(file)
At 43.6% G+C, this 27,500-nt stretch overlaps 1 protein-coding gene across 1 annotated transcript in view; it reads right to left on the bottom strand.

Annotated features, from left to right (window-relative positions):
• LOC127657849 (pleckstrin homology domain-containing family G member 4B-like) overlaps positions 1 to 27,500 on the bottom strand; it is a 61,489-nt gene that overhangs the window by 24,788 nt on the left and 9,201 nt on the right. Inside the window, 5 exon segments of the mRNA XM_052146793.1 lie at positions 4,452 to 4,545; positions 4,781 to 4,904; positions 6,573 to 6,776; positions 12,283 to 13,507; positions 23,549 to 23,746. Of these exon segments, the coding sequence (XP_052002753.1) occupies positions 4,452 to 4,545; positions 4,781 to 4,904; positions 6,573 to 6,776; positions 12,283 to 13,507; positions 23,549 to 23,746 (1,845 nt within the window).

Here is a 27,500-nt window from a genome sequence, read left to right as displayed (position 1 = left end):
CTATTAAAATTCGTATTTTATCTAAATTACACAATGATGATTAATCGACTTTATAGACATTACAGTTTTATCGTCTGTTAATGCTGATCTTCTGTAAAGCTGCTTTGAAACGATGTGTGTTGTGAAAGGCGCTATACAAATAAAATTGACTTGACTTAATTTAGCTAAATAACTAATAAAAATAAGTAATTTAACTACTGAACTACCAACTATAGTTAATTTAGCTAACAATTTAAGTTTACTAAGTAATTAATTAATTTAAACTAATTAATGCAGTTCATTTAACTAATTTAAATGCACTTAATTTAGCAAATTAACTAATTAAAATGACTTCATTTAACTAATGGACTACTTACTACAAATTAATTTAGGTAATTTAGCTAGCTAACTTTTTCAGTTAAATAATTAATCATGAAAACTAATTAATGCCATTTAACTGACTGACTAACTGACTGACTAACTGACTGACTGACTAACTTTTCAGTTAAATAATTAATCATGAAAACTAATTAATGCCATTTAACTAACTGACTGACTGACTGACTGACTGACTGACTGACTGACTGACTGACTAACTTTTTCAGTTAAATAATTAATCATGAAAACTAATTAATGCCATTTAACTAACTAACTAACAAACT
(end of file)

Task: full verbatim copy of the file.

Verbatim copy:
At 43.6% G+C, this 27,500-nt stretch overlaps 1 protein-coding gene across 1 annotated transcript in view; it reads right to left on the bottom strand.

Annotated features, from left to right (window-relative positions):
• LOC127657849 (pleckstrin homology domain-containing family G member 4B-like) overlaps positions 1 to 27,500 on the bottom strand; it is a 61,489-nt gene that overhangs the window by 24,788 nt on the left and 9,201 nt on the right. Inside the window, 5 exon segments of the mRNA XM_052146793.1 lie at positions 4,452 to 4,545; positions 4,781 to 4,904; positions 6,573 to 6,776; positions 12,283 to 13,507; positions 23,549 to 23,746. Of these exon segments, the coding sequence (XP_052002753.1) occupies positions 4,452 to 4,545; positions 4,781 to 4,904; positions 6,573 to 6,776; positions 12,283 to 13,507; positions 23,549 to 23,746 (1,845 nt within the window).

Here is a 27,500-nt window from a genome sequence, read left to right as displayed (position 1 = left end):
CTATTAAAATTCGTATTTTATCTAAATTACACAATGATGATTAATCGACTTTATAGACATTACAGTTTTATCGTCTGTTAATGCTGATCTTCTGTAAAGCTGCTTTGAAACGATGTGTGTTGTGAAAGGCGCTATACAAATAAAATTGACTTGACTTAATTTAGCTAAATAACTAATAAAAATAAGTAATTTAACTACTGAACTACCAACTATAGTTAATTTAGCTAACAATTTAAGTTTACTAAGTAATTAATTAATTTAAACTAATTAATGCAGTTCATTTAACTAATTTAAATGCACTTAATTTAGCAAATTAACTAATTAAAATGACTTCATTTAACTAATGGACTACTTACTACAAATTAATTTAGGTAATTTAGCTAGCTAACTTTTTCAGTTAAATAATTAATCATGAAAACTAATTAATGCCATTTAACTGACTGACTAACTGACTGACTAACTGACTGACTGACTAACTTTTCAGTTAAATAATTAATCATGAAAACTAATTAATGCCATTTAACTAACTGACTGACTGACTGACTGACTGACTGACTGACTGACTGACTGACTAACTTTTTCAGTTAAATAATTAATCATGAAAACTAATTAATGCCATTTAACTAACTAACTAACAAACT